Learn how to send seismology data from a raspberry shake into a separate raspberry pi with node-red. And how to use the data once it arrives.
Raspberry shake, setup following this guide: https://t3alliance.org/rpi-setting-up-a-raspberry-shake/
A separate raspberry pi with node-red, running on the same network
Raspberry shake usually processes its own data, and publishes it to it’s own public databases. However it is possible to configure raspberry shake to send a raw data-stream from itself to any device your network can reach. Raspberry shake uses a UDP stream to send data from itself to any list of ip addresses and ports that happen to be listening. Using this raw data stream you can create your own graphs, or set up alerts and triggers in node-red.
This means that the raspberry shake could be physically located anywhere in a building, or using the proper networking setup anywhere in the world and you can still comfortably receive the data in node-red on your own computer. Imagine an email alert being sent-out by your RPi at home, because your RPi shake at school detected some unusual vibrations. Or you could trigger a camera to go off, and email you a picture whenever footsteps were detected in your room, the possibilities are endless!
What is UDP?
When stuff is sent over the internet it is sent using a protocol, which is a way of organizing data so that both parties know what’s going on. If you made an agreement with a friend to always use red envelopes when a message was urgent, that would be an example of a protocol. Most of the time when you download a file, or send an email it is sent using TCP protocol; which is rather strict. For example, if something messes up and the TCP packets (analogous to envelopes with letters inside) arrive out of order, they will be reorganized and only sent to the destination when everything is sorted out. UDP is much less strict, and is more like a raw flow of data vs an orderly sequence of letters. If UDP packets arrive out of order, or have some missing, or even if the data inside is messed up they’ll usually be sent straight along to the destination. This is useful in projects like our seismometer because it is more lightweight with less latency, also it comes with a feature called multicast which allows a data stream to be sent to multiple destinations at the same time; which is exactly what is possible with the raspberry shake.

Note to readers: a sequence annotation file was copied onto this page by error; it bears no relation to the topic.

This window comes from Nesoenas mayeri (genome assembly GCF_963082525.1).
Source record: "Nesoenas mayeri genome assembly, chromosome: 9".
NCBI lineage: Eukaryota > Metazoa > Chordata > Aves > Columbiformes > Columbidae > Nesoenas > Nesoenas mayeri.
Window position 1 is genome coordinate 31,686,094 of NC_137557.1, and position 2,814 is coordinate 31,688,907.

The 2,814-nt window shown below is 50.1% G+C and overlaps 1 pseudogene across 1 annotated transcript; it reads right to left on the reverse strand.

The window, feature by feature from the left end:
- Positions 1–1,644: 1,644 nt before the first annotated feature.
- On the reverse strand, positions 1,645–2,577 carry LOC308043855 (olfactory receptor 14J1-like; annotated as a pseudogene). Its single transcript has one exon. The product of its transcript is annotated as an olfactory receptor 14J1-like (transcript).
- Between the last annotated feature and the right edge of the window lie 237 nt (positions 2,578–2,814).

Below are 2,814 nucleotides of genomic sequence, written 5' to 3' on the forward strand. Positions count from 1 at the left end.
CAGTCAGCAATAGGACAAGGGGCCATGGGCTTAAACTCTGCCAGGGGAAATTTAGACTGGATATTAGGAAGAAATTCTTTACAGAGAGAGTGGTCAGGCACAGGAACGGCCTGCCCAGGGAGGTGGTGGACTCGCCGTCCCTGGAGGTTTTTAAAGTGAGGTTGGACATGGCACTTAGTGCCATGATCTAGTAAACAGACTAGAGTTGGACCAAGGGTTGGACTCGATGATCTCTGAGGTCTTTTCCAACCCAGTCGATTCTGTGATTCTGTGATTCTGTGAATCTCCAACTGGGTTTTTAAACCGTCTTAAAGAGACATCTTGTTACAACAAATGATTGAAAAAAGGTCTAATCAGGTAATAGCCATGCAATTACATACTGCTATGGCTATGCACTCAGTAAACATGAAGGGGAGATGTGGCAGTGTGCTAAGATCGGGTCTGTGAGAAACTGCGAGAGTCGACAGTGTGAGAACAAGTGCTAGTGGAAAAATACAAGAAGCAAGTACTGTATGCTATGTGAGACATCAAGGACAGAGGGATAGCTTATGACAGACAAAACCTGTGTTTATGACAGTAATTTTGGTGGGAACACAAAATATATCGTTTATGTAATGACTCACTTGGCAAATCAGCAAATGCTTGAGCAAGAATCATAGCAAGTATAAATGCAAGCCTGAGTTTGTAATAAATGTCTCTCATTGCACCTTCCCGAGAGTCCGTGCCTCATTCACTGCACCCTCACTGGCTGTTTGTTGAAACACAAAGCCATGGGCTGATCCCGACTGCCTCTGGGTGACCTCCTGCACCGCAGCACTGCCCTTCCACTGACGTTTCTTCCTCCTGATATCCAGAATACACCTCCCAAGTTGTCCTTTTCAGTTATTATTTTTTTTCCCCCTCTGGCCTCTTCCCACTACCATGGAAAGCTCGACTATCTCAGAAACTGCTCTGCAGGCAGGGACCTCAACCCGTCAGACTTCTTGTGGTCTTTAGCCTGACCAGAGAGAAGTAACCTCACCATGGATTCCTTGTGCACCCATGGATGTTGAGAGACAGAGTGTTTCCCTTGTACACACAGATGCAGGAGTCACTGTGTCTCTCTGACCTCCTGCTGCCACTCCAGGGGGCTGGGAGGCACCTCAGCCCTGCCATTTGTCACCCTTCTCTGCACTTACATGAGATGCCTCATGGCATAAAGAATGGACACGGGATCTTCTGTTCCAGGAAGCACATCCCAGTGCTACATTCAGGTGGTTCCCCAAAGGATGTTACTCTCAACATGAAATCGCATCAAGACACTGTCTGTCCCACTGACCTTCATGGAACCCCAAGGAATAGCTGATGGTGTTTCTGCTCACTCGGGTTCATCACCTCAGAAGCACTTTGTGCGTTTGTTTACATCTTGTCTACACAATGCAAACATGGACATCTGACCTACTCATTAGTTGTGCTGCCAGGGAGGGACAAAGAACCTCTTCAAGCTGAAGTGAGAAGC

The first thing you’ll need is the IP address of the pi that will listen for the data, this can be found just by hovering over the network applet here. The easiest way to ensure the listening pi and the shake-pi are on the same network is to plug them both into the same router using ethernet cables. Otherwise setting up a WiFi connection on the shake can be tricky and even interfere with the measurements.
From the settings page, come to the UDP streams tab
Here is where you’ll need the ip address of your listening pi, it’s also important to make sure it’s connected to the same network as the shake. If the shake is using LAN this means you’ll probably have to plug your pi into LAN to.
Here I’ve entered the IP of my listening pi, and used the default port 8888
Reading the stream on raspberry pi:
Starting with a fresh flow, we’ll drag the UDP IN node in.
For the configuration chose the same port as we used in the rs.local config, that would be 8888, and make sure to set output to ‘a String’ instead of ‘Buffer’.
If you hook your UDP RECIEVER up to a debug node you should already be able to see a stream of data coming in, if not something is wrong with your connection (probably raspi isn’t on the same network as raspberry shake).
Next we need the raspberry shake parser node, made by the guys who build the SHAKE.
This can be installed by going into the palette manager, as of now it’s the only result when you search ‘shake’.
The installation will take a few minutes, and then you can chain it with the UDP node like so.
All the rshake parser node does is take the raw thing outputted by the UDP node, and turn it into an object with various data sorted into properties. Using a a debug node we can examine the output. For example, the ‘channel’ property allows you to discriminate between different sensors on the shake. We are using a raspberry-shake ‘1D’ so we only get one channel ‘EHZ’.
Now that we have received the data through the UDP ports, we can start to use the data. The data can be used as any other variable data sensor data, and to practice using the data follow the links below.
To make a real-time, Dashboard Seismogram: https://t3alliance.org/rpi-building-a-raspberry-shake-applausemeter-in-node-red/
To make a Shakemeter: https://t3alliance.org/rpi-building-a-raspberry-shake-seismogram-in-node-red